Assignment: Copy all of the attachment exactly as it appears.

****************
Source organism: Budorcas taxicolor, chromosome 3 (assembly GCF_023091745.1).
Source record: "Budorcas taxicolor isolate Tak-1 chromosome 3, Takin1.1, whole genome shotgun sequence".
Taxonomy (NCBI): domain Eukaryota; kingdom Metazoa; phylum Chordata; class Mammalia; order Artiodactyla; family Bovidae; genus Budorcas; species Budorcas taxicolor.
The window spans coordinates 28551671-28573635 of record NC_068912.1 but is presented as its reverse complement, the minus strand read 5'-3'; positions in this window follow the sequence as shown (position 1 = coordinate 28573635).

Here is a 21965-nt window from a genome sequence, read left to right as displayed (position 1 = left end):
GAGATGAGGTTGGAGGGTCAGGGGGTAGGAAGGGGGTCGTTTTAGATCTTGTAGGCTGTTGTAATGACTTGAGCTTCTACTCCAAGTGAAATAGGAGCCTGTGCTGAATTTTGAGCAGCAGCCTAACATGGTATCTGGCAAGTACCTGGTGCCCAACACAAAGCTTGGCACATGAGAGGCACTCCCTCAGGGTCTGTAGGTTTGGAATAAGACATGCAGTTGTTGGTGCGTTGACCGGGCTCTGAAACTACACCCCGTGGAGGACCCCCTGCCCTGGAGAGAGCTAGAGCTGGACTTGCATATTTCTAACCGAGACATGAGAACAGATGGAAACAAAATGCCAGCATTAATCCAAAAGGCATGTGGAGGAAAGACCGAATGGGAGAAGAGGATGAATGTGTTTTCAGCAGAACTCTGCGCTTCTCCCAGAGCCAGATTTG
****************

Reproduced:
Source organism: Budorcas taxicolor, chromosome 3 (assembly GCF_023091745.1).
Source record: "Budorcas taxicolor isolate Tak-1 chromosome 3, Takin1.1, whole genome shotgun sequence".
Taxonomy (NCBI): domain Eukaryota; kingdom Metazoa; phylum Chordata; class Mammalia; order Artiodactyla; family Bovidae; genus Budorcas; species Budorcas taxicolor.
The window spans coordinates 28551671-28573635 of record NC_068912.1 but is presented as its reverse complement, the minus strand read 5'-3'; positions in this window follow the sequence as shown (position 1 = coordinate 28573635).

Here is a 21965-nt window from a genome sequence, read left to right as displayed (position 1 = left end):
GAGATGAGGTTGGAGGGTCAGGGGGTAGGAAGGGGGTCGTTTTAGATCTTGTAGGCTGTTGTAATGACTTGAGCTTCTACTCCAAGTGAAATAGGAGCCTGTGCTGAATTTTGAGCAGCAGCCTAACATGGTATCTGGCAAGTACCTGGTGCCCAACACAAAGCTTGGCACATGAGAGGCACTCCCTCAGGGTCTGTAGGTTTGGAATAAGACATGCAGTTGTTGGTGCGTTGACCGGGCTCTGAAACTACACCCCGTGGAGGACCCCCTGCCCTGGAGAGAGCTAGAGCTGGACTTGCATATTTCTAACCGAGACATGAGAACAGATGGAAACAAAATGCCAGCATTAATCCAAAAGGCATGTGGAGGAAAGACCGAATGGGAGAAGAGGATGAATGTGTTTTCAGCAGAACTCTGCGCTTCTCCCAGAGCCAGATTTG